Friday, July 10, 2009

CCI By Proxy

I have never made it out to San Diego for Comic-Con International. As it has been, for at least the past decade, the event in which publishers release a great deal of news, I have always been forced to retrieve news and information stemming from the event third-hand through various news outlets. For the past ten years, my primary source for that has been the Internet.

I recall that, during the 1998 show, one of the exhibitors (I want to say it was Wizard) set up a live webcam at their booth. It consisted of jumpy video (something like 1 frame every 5 seconds) and no audio, but it was the first time I got any real sense of what the convention was like. I watched as people meandered by, some in costume. Sometimes someone would stop by the booth and present some of their recently obtained swag to the camera. It was very exciting for me, stuck at the time in Ohio, to even participate that tangentially.

Connection speeds and general 'net savvy have improved greatly since then. Like many comic fans who aren't able to attend CCI, I rely on comic news sites for not only after-the-fact reports but also near real-time coverage. In 2007, the G4 network even set up shop on the convention floor and broadcast live for two hours during the show. Last year's coverage was increasing to four hours, and I believe this year is scheduled for five.

Of course, I don't have cable any more, so I won't be watching that.

Which led me back to the internet. Surely, with the popularity of video sites like YouTube and Hulu, there's bound to be more video coverage online, right? Maybe so. As I just discovered that NBC actually posted a couple hours of footage on Hulu last year, I'm hopeful that will bear something of a repeat performance this year.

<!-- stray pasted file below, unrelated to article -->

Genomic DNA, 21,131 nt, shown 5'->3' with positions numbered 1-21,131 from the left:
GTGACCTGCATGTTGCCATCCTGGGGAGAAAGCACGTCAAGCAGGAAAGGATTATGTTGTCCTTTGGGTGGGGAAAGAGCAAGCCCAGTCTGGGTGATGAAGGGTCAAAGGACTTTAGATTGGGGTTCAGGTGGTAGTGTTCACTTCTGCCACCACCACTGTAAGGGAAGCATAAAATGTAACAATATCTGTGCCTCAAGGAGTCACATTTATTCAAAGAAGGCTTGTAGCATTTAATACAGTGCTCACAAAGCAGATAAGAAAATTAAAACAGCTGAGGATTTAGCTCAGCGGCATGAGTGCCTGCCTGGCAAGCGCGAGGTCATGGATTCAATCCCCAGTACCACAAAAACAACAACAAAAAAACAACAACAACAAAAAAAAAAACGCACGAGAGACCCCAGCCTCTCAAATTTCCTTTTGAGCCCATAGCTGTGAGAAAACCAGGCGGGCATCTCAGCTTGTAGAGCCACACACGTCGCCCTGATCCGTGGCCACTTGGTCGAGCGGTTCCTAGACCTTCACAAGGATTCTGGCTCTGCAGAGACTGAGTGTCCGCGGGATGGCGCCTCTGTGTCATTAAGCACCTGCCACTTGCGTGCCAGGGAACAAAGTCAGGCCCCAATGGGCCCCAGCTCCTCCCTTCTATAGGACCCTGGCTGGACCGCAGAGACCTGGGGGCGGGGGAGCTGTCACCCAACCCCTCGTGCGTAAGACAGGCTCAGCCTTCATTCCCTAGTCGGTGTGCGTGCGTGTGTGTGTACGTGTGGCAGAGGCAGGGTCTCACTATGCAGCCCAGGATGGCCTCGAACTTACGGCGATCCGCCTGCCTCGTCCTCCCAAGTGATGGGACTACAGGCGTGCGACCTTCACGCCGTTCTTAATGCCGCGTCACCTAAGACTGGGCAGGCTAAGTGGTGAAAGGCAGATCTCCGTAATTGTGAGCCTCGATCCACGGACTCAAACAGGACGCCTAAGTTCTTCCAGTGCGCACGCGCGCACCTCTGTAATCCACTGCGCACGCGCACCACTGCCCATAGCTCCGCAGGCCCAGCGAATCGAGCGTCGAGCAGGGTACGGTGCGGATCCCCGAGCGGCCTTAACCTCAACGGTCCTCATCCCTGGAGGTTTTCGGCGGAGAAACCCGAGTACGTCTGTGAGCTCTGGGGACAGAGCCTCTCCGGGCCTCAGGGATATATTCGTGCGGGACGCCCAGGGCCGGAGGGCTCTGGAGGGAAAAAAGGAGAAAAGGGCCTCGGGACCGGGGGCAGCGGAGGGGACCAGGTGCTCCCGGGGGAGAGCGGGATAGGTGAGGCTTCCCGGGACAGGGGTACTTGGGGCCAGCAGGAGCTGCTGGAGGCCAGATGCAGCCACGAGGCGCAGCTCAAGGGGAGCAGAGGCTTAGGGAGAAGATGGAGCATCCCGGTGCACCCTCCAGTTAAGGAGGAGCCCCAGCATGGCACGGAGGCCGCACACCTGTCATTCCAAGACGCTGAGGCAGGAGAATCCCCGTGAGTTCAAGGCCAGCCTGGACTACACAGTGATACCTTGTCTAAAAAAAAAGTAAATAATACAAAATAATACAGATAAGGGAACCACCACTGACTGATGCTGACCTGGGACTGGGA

Comic Book Resources has also provided a decent amount of coverage in the past, and will likely to continue to do so. They have the further advantage -- from my perspective -- of focusing on the actual comic industry moreso than the general geekery-at-large that's provided by more "mainstream" outlets.

But the reason why I bring it up is the curious phenomenon I found myself staring at. "Mainstream" coverage of CCI is only a few years old, and I'd already gotten accustomed to it. I found myself disappointed that I don't subscribe to cable any longer, having decided last year that just about anything I would watch is available as a download or via DVD. But here is a situation in which the incomplete convergence of TV and the Internet left a gaping hole in my comic news milieu.

Which brought on a second phenomenon in that that was a hole I wasn't even aware of two years ago. The gap between what TV and the Internet provided was still so large that I found it impossible to even consider bridging. Nevermind that it wasn't much more than a decade ago when comic news would take weeks to filter back from San Diego.

I don't really have a point to this post, other than to point out the change in expectations. It will be curious to watch how that further evolves over the next year or two, as well as seeing how the lines between outlets continue to blur.

(As something of a sidebar, I actually will be largely off the grid that weekend anyway and probably won't be able to read/see much of the coverage until early August. Which, as something of a second sidebar, is perfectly fine with me since I've lost much of my fan interest in CCI -- given the increasing prevalence of non-comics media -- and would much rather put my focus on the New York Comic-Con, where the focus still seems to be on comics.)

1 comment:

Chris Crosby said...

Starting with last year's con, Keenspot has broadcast live video (with audio) from our booth every day of the convention. There's an attached chat room allowing viewers to interact with what's happening. Check it out at keenspot.com.